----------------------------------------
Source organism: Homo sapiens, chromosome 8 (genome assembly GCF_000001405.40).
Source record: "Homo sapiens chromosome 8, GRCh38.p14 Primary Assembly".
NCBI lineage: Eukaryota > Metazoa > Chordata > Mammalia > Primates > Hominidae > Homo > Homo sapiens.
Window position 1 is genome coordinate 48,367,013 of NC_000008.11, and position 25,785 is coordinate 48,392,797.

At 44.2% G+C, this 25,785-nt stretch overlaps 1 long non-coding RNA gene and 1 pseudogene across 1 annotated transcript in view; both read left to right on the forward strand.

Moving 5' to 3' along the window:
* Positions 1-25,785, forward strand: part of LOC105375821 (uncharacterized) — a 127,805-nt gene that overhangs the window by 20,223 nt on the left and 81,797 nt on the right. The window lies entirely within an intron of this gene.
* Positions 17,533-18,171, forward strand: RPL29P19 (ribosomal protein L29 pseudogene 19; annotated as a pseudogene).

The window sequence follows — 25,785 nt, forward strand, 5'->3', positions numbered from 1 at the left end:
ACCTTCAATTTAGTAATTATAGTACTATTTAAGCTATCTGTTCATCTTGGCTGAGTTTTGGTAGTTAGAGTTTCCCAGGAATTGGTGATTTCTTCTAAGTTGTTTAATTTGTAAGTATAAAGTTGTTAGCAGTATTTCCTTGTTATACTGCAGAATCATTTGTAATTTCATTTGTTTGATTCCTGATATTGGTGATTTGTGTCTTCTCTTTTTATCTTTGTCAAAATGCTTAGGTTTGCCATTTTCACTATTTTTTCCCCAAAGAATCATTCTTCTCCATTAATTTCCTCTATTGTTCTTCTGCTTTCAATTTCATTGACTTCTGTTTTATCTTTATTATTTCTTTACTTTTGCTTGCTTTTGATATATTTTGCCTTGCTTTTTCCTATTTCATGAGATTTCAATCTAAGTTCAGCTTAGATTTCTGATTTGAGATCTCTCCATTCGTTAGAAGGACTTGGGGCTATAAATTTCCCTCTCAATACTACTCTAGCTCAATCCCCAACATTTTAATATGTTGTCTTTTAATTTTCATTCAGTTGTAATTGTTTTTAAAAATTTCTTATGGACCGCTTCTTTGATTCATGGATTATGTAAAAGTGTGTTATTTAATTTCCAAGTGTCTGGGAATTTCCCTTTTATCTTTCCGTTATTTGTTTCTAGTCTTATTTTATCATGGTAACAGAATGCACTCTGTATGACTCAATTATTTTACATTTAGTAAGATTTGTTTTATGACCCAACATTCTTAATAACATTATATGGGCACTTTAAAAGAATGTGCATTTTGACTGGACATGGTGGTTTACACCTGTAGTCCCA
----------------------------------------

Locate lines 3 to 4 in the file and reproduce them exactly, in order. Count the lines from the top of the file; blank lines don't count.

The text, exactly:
NCBI lineage: Eukaryota > Metazoa > Chordata > Mammalia > Primates > Hominidae > Homo > Homo sapiens.
Window position 1 is genome coordinate 48,367,013 of NC_000008.11, and position 25,785 is coordinate 48,392,797.